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6 Examples of Real-Life Sustainability

Gardener Planting Flowers in Pot
By:Katina Hazimihalis| Last Updated:04/16/2024
Time to Read: 4 min

Different Ways to Live Sustainably

If you’ve been researching how to create a more sustainable lifestyle, you probably started panicking about five articles in after you learned how much a grey water reclamation system costs. By the 10th article, panic became terror as you contemplated the many sacrifices required to achieve zero waste and you started to think that maybe living sustainably should be left to people with more time, money and fondness for granola.

But here’s the thing: You don’t have to go completely green to make impactful, eco-friendly changes to your lifestyle. We’ve rounded up six examples of sustainable practices that the average person can accomplish with minimal effort and without a major financial investment.


How to Live Sustainably—Without Sacrificing Practicality

#1: Change Your Lightbulbs

Start your journey toward a more sustainable lifestyle by switching out your current lightbulbs for energy-efficient CFL or LED versions. Yes, this will mean paying a little more to purchase the new bulbs, but you’ll quickly be paid back by the reduction in your energy bill. The average energy-efficient bulb uses less than $1.50 of electricity per year and will last at least a decade.

Light bulbs against the sky as an example of sustainability.

This is an extremely simple example of real-life sustainability, yet it’s one of the most effective. If every U.S. home switched just one light fixture to energy-efficient bulbs, we could reduce our greenhouse gas emissions by 9 billion pounds.

Hands washing a dish under running water.

#2: Use the Heck Out of Your Dishwasher

Want to conserve water? Then start running your dishwasher more. Many people assume that living sustainably must mean washing dishes by hand, but this couldn’t be further from the truth. The average dishwasher uses 6 gallons of water per cycle. Energy Star-rated machines average about 4 gallons. Meanwhile, the average faucet produces 2 gallons of water per minute.

So, unless you can wash and rinse a full stack of dirty dishes in less than three minutes, running your dishwasher is by far the greener option. Just be sure to wait until the dishwasher is full. For the lazybones among us, this is a great example of a sustainable practice that actually saves you time and effort.

Looking for more ways to conserve water? Check out our Water Conservation Guide!

#3: Give Your Laundry the Cold Shoulder

While doing laundry, always use the cold setting on your washing machine. According to Energy Star, nearly 90% of the energy used while running a washing machine goes toward heating the water. This means that a simple twist of a knob can help you conserve a huge amount of energy.

Laundry hanging up as an example of sustainability.

Your ice-cold washing habits will also make your clothes last longer, since cold water helps clothes retain their color, size and shape better than warm water. Just be aware that some powder detergents don’t work well in cold water and that oily stains should still be washed in warm water.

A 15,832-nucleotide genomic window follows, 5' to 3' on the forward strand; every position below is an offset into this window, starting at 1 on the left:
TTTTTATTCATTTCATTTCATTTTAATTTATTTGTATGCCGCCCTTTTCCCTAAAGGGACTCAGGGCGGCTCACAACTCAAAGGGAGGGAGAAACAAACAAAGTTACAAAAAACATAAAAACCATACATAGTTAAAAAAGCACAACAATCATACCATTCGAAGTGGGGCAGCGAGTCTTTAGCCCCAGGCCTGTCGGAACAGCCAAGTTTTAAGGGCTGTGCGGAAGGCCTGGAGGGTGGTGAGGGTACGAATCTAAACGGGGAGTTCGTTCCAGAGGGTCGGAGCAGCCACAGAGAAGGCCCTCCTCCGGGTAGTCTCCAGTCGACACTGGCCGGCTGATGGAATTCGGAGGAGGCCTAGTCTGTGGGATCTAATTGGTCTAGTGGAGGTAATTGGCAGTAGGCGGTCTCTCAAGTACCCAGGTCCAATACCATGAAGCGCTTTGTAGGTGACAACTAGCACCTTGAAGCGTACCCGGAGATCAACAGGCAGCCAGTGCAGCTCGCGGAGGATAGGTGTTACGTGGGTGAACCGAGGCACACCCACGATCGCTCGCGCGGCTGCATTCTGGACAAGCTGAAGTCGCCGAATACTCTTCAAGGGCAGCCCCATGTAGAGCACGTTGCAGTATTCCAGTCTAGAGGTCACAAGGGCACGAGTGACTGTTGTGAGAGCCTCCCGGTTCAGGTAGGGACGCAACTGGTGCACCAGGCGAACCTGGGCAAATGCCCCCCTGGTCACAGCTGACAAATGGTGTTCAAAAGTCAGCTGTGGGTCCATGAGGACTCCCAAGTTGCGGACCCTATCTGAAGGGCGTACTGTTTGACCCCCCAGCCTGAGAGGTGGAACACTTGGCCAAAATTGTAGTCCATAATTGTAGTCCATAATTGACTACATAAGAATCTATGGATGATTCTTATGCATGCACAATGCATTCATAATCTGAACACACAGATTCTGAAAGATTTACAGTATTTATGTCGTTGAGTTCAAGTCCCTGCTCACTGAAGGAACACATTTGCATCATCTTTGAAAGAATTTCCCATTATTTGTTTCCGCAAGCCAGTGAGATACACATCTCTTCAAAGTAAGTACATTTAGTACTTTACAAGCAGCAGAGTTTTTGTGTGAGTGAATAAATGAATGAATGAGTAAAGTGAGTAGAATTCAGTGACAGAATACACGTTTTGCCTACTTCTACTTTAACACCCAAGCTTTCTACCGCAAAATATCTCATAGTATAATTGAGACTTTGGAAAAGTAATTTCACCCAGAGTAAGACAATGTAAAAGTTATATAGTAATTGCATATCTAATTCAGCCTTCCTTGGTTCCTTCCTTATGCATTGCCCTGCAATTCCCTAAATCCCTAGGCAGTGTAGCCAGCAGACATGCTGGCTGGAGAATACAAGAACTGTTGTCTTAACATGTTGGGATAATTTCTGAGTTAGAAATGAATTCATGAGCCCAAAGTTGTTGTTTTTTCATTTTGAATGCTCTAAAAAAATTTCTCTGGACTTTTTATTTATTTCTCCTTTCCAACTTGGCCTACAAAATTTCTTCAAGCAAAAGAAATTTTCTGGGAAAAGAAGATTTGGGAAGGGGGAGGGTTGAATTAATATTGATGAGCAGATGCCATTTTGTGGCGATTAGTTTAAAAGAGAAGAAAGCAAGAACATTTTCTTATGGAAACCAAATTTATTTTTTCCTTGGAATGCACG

Orange and white flowers seen close up.

#4: Go Local With Your Landscaping

When planning your summer landscaping, focus on incorporating plants native to your area. These plants will require less care than other options because they’re primed to grow in your specific climate and soil type. Because of this, they’re often cheaper than non-native species. As for their contribution to your sustainable lifestyle, native plants provide food and habitat for local insects and wildlife, and require less water to thrive.

#5 Dispense With Disposables

There are plenty of products you use and throw away every day that could be replaced with reusable versions without requiring you to change your habits. Some easy options include:

  • Bringing a mug to use for coffee at work rather than the paper cups provided.
  • Buying lunchboxes rather than relying on paper bags.
  • Using dish cloths or rags to clean up messes instead of paper towels or wipes.
  • Bringing reusable grocery bags to the store rather than taking plastic bags home.
  • Refilling a reusable water bottle instead of purchasing single-use bottled water.
Using reusable dish rags as an example of sustainability.

Sure, there are people out there who will evangelize about cloth diapers and insist that using old-fashioned hankies instead of tissues is no big deal. But you don’t need to take things any further than your own comfort level to significantly impact the amount of waste your household produces.

Looking to clean up the extra plastic in your community?
Check out our River Cleanup Guide!

A row of mailboxes.

#6 De-Junk Your Mailbox

One of the simplest things you can do to live more sustainably is to remove your name from the mailing lists responsible for stuffing your mailbox with junk every week. You can accomplish this in just a few minutes by visiting DMAChoice.org, and completing their online registration. Once registered, you can choose to stop all mailings from companies you’ve never purchased from or donated to.

Just be aware that there is a $2 processing fee. Also note that it may take up to 90 days to stop receiving junk mail, since some mailings might already have been prepared before you registered.

Adopting a more sustainable lifestyle doesn’t have to be an uphill battle against the concept of convenience. These examples of real-life sustainability prove that “going green” can be as simple as making a few practical, inexpensive changes to your everyday routine. So breathe easy and start living sustainably on your own terms.

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